The gallbladder sits beneath the liver and stores the bile (a digestive agent) that the liver secretes until it’s needed in the intestines. Bile helps absorb the fats in what we consume, and it carries toxins and other waste from the liver that cannot pass through the kidneys.
The bile travels through a series of ducts, or small tubes, that attach the gallbladder to the liver and to the intestines. Sometimes, substances in the bile, such as cholesterol and bilirubin, may crystalize and form into small pebbles that can block these ducts. These are commonly called stones.
Gallstones can be as tiny as a grain of sand or as large as golf balls, and a person can develop one to hundreds of them. Nearly 1 million people are diagnosed with gallstones a year.
Sometimes gallstones can be symptomatic. Common symptoms can include:
- Pain in the upper abdomen (often occurs after eating)
- Pain in the right shoulder or back
- Nausea and vomiting
- Gas or indigestion
The following signs may indicate inflammation or infection and require more urgent evaluation:
- Abdominal pain that lasts hours
- Low-grade fever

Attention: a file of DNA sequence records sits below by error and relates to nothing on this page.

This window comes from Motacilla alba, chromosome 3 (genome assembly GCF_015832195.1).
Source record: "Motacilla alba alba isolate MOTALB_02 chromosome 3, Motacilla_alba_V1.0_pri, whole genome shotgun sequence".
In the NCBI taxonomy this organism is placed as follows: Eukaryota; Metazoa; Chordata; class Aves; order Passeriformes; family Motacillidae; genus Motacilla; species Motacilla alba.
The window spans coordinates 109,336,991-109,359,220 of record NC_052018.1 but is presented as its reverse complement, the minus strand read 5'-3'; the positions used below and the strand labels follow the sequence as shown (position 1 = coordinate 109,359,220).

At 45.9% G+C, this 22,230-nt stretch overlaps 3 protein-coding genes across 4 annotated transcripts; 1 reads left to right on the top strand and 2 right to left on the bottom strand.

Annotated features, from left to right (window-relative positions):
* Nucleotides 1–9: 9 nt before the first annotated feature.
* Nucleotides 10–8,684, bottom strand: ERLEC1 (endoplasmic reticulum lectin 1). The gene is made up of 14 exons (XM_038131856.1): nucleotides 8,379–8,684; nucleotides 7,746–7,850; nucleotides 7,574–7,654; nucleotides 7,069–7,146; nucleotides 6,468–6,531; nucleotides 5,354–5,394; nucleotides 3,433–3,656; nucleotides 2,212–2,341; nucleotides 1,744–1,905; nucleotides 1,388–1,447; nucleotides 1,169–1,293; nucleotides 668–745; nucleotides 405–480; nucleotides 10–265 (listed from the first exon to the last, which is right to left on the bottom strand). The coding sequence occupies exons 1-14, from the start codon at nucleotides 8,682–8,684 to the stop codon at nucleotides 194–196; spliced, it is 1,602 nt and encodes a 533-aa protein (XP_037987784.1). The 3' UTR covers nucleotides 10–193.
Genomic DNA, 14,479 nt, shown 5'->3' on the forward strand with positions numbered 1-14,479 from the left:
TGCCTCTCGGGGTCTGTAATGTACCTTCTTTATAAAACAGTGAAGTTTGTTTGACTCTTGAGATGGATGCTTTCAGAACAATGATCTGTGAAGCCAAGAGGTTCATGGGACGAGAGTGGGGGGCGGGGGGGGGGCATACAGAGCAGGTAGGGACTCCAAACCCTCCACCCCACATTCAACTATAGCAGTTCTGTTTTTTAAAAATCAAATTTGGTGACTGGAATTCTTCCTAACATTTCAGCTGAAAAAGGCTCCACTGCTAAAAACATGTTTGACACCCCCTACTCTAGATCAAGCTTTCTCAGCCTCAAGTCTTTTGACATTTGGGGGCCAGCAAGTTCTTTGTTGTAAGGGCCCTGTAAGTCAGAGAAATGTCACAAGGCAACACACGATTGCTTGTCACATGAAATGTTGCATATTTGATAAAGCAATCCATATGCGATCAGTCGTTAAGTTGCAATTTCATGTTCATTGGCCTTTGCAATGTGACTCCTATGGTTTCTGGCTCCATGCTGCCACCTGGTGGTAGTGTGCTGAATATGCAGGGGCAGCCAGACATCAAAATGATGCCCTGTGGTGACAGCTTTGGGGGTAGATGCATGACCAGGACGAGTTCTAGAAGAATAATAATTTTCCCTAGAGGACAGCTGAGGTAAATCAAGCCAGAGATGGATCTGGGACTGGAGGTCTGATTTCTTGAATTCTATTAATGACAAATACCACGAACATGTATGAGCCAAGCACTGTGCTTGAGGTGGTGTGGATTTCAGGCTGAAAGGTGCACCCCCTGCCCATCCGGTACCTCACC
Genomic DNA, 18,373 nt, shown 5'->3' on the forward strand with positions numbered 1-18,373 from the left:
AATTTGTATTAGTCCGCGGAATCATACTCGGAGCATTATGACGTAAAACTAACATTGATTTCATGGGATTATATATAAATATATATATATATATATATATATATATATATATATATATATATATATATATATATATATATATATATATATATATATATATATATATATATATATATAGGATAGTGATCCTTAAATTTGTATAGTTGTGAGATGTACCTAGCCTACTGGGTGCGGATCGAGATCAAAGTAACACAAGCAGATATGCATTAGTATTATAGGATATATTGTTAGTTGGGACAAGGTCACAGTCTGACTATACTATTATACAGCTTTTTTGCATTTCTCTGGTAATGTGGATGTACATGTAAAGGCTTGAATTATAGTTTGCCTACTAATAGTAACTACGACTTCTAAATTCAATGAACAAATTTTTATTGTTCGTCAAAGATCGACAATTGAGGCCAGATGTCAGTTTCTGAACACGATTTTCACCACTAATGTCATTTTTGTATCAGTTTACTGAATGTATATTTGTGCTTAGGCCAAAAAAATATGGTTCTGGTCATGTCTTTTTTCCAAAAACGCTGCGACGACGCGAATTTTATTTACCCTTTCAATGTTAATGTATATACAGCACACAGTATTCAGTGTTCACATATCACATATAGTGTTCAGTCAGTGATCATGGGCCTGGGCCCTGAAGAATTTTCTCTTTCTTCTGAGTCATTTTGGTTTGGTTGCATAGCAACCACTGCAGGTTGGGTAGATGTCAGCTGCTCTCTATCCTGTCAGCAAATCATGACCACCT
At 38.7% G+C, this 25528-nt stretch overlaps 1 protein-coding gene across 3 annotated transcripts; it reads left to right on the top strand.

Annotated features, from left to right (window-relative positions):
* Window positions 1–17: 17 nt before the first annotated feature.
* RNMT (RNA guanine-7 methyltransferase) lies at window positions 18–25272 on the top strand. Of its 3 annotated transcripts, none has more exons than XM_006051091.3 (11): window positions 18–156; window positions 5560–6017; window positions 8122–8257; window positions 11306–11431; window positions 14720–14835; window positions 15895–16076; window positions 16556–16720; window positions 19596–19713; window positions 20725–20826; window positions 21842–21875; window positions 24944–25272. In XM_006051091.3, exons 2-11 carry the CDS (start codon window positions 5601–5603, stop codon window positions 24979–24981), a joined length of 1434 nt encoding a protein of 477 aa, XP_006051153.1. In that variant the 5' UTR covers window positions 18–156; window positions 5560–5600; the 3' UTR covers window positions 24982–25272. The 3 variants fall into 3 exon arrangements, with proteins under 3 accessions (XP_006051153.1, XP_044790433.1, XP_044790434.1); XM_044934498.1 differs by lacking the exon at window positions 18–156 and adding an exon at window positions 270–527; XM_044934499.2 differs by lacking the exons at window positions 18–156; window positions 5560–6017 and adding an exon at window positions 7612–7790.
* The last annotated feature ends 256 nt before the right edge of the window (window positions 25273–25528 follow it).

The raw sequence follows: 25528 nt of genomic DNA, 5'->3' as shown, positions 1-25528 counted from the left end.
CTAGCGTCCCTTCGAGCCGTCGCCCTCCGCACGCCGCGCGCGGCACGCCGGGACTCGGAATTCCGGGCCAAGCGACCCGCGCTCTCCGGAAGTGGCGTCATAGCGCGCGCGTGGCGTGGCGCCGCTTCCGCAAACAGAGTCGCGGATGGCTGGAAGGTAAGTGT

- A yellowing of the eye and skin (jaundice)
- Darkened urine and/or light-colored stool
After a physical exam, your doctor may order a routine liver blood test, which can detect if bile has backed up into the liver. Different blood exams can check for signs of infection of blockage.
Other tests include:
- Abdominal ultrasound –This tool sends sound waves that bounce against hard objects, such as stones.
- Endoscopic ultrasound – This test combines an ultrasound with an endoscopy.
- Computerized tomography (CT) scan or MRI (magnetic resonance imaging) – These are specialized imaging exams.
- Cholescintigraphy (HIDA scan) – A harmless dose of radioactive material is injected into the vein and carried to the liver, where it should be excreted. This helps determine if the gallbladder duct is blocked and if the organ squeezes correctly.
If stones are causing an attack or other symptoms, the most common course is for a surgeon to remove the gallbladder. People can still digest food without the organ.
The most common procedures are:
- Laparoscopic cholecystectomy – The surgeon inserts a narrow tube into the abdomen through a small incision. The tube uses an attached light, camera, and surgical instruments to remove the gallbladder through another small cut. Most patients can return home within a day. This is the most common treatment.
- Open cholecystectomy – If the gallbladder is severely inflamed or infected, it will be removed through larger cuts, requiring a few days in the hospital.
- Endoscopic retrograde cholangiopancreatography (ERCP) – If stones are blocking the ducts, a gastroenterologist will typically remove them before surgery within this procedure, if a blockage is diagnosed in the duct, the doctor feeds a thin tube with a tiny camera, called an endoscope, through the patient’s mouth down to the small intestine, where the bile duct drains. The endoscope injects dye into the bile duct so it can be examined on x-rays. A small cut is typically made at the opening and the stone is removed.